Scientist Kunihiko Takeda views the fact that the government has raised the yearly exposure limit for the victims of this disaster to 20 millisieverts as a problem. He said, “After the Chernobyl accident, children developed cancer starting four years from exposure.”*8 Although it is not clearly stated, he is referring to thyroid cancer. The problem is that he causes misunderstanding among his readers by leading them to believe that cancer can occur from such low doses of radiation. In the area around Chernobyl, such sickness occurred because the thyroid glands of people were exposed to up to 50 sieverts (although most were exposed to just several sieverts). There were around 100,000 children in Belarus. Among these, four people developed cancer after four years, while a maximum of 13 people developed cancer after nine years. Afterwards, these numbers declined.

In the case of Fukushima, the thyroids of residents have been exposed to low levels of radiation between 1/1,000th to 1/10,000th the amount in Chernobyl. Among the 66 people I examined the maximum dose was eight millisieverts. Based on radioactivity dosage, the risk of Fukushima residents developing thyroid cancer is less than one person per 10 million per year. Since the population of Fukushima Prefecture is two million, thyroid cancer will not result from these low doses. Truly, people with only amateur knowledge of radioactivity need to stop paralyzing the citizens of Fukushima and the entire country with fear. Regarding external exposure of the entire body, the largest dose among those evacuated from the 30-kilometer area around Chernobyl was quite high at 750 millisieverts over a period of seven days*9. In contrast, the dose for people subjected to emergency evacuation from the 20-kilometer area around the Fukushima nuclear power plant, based on my predictions from transitions in the outdoor air dose rate at the time, was a few millisieverts ‐ less than 1/100th the dose at Chernobyl. For that reason, it’s practically a crime to make people from Fukushima and other parts of Japan fear health effects based on the damage that occurred at Chernobyl.

We know that the ovaries of females can be affected at a level of 650 millisieverts or greater, so it’s true that terrible things happened to the people evacuated from the 30-kilometer area around Chernobyl. However, it is possible to affirm that absolutely no such risk is posed to Fukushima or other prefectures.

I believe there are almost no residents of Fukushima Prefecture who have reached the level of 20 millisieverts per year. The estimated dose in Fukushima over 30 days, according to personal dosimeter calculation values from when I carried out my surveys, was 1.0 millisieverts or less in the 20-kilometer area around the plant and its surrounding area from April to May, and also from June to July, while the dose in the area between Aizu and Fukushima City was 0.10 millisieverts or less. From the above, I estimate that the annual external exposure for citizens of Fukushima Prefecture in 2011 will be 10 millisieverts or less, while most people will be exposed to five millisieverts or less.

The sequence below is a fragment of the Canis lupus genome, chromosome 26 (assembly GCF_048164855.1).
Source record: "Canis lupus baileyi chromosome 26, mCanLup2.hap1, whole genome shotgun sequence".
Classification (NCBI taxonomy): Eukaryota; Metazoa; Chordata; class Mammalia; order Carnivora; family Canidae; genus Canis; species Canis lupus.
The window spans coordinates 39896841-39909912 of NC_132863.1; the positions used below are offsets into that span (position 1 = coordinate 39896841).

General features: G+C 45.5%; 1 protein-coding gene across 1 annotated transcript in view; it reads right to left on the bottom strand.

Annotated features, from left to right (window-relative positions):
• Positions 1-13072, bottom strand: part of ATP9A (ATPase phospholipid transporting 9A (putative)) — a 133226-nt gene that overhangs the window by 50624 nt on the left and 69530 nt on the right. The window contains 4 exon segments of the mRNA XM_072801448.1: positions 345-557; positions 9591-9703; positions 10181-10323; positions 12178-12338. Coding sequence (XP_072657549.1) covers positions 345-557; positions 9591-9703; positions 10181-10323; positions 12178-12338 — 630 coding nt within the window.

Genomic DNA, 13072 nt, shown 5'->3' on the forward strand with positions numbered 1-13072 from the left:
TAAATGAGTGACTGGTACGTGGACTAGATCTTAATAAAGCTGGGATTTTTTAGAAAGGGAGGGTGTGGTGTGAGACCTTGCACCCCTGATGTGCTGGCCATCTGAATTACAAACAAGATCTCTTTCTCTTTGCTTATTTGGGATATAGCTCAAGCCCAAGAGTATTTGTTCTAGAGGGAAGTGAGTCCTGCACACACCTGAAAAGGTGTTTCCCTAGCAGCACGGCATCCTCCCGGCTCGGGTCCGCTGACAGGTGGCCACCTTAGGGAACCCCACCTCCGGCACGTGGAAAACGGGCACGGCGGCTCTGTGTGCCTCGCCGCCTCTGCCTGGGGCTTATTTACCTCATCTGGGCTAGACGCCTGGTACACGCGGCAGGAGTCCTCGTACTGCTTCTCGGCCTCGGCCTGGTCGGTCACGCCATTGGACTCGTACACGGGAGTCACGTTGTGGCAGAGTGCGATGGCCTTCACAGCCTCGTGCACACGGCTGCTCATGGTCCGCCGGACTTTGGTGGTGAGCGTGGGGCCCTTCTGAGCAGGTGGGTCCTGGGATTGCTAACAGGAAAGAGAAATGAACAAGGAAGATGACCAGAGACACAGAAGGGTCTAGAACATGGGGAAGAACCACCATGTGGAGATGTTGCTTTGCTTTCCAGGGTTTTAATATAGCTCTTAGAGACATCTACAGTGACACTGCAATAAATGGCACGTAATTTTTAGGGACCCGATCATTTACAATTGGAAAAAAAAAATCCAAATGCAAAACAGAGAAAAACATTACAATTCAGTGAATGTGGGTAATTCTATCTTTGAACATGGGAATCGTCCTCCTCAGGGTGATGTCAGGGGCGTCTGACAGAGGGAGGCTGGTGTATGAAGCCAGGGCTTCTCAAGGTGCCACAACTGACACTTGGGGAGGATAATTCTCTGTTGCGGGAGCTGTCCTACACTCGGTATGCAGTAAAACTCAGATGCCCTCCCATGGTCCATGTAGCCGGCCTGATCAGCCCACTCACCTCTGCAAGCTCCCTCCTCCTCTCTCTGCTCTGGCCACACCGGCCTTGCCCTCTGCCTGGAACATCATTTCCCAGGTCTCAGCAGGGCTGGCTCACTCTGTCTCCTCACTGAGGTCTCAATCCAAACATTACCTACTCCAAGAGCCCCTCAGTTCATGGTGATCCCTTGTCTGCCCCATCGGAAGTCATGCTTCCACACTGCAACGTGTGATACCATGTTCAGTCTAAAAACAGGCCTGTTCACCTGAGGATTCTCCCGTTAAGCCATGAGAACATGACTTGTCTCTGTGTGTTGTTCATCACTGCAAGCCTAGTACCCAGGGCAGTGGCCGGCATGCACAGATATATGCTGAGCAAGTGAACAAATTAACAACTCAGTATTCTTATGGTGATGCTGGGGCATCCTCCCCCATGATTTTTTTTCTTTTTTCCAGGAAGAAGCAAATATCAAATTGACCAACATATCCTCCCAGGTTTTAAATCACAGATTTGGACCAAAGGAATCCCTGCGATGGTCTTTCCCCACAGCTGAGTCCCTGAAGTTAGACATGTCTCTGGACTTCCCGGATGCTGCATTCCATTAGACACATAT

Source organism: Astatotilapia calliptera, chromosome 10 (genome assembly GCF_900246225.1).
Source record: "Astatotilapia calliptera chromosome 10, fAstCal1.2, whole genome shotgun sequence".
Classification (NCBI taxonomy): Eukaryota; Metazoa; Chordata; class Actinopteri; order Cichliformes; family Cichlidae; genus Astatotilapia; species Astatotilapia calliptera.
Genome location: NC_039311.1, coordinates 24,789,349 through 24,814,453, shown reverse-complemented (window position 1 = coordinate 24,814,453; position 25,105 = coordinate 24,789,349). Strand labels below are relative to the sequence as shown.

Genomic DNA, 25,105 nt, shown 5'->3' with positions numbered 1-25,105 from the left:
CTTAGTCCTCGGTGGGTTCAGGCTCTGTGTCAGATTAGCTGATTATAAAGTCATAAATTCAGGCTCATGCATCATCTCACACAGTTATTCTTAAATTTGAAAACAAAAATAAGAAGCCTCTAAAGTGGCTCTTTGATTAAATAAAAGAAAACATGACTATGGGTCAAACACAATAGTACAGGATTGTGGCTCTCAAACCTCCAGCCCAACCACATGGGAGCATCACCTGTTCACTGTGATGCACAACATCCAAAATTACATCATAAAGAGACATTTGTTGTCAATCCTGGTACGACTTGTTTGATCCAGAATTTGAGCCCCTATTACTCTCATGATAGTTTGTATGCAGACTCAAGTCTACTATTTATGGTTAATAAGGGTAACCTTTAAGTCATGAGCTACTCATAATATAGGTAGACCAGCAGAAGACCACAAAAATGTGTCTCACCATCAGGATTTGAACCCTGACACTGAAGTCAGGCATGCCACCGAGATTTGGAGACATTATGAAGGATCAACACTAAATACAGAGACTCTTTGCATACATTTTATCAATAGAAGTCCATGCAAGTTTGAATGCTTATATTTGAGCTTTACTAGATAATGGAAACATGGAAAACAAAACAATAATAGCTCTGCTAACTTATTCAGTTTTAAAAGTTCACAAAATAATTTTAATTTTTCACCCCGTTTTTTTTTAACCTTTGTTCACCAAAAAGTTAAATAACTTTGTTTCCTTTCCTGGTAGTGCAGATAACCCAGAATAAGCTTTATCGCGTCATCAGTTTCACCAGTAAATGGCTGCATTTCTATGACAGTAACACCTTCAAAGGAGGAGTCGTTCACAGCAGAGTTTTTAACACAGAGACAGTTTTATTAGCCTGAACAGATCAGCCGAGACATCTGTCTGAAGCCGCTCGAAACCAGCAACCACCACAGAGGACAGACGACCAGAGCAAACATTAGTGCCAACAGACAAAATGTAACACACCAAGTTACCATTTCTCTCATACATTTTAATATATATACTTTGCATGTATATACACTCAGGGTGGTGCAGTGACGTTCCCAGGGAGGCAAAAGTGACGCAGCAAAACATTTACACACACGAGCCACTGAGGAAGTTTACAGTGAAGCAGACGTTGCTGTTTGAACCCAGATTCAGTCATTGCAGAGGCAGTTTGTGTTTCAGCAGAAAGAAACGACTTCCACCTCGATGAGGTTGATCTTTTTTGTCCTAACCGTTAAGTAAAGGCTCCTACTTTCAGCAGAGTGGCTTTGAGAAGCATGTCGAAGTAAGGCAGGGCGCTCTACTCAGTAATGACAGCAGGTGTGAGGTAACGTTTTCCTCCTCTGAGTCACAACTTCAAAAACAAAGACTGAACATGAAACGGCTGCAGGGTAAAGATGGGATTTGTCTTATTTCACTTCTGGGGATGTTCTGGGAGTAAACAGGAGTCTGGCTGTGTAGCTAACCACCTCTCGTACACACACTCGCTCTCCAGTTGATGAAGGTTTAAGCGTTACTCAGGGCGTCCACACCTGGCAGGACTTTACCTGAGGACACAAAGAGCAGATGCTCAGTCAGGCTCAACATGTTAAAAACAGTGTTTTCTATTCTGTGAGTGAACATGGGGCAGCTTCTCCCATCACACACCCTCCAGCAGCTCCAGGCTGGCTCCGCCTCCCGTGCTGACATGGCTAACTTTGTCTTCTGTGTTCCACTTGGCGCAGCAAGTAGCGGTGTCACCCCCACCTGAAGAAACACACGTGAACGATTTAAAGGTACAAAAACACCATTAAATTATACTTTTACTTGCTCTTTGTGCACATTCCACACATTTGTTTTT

Scientific evaluations could be obtained by having everyone ‐ from children to adults ‐ wear personal dosimeters. However, the government’s disaster countermeasures office did not do this during the initial period between March and May, when radiation doses were comparatively high. This was a truly careless mistake, especially considering that people in Iitate Village were being advised to take shelter indoors.

From the aforementioned actual values taken by personal dosimeter, my tentative estimate of most Fukushima Prefecture residents’ external exposure to radiation in 2011 is several millisieverts.

We should construct decontamination centers and work towards reconstruction

I have also studied doses in Fukushima regarding internal radioactive exposure, including the doses of radioactive iodine to the thyroid gland as well as those caused by cesium present inside the human body. Up until now I have surveyed over 100 people on a volunteer basis in Nihonmatsu, Fukushima, Minamisoma, Iwaki, and Koriyama Cities. The dose to the thyroid glands of the 68 Fukushima Prefecture residents I examined was less than eight millisieverts. In my cesium survey of 52 Fukushima Prefecture residents, including infants and children, conducted up until August, most people had been subjected to internal exposure of less than 0.1 millisieverts. Right now, the internal cesium exposure of all the examined children is 0.1 millisieverts or less. My evaluation method for internal exposure was developed independently using various methods, including joint surveys with Russian scientists carried out at disaster sites in the former Soviet Union*10.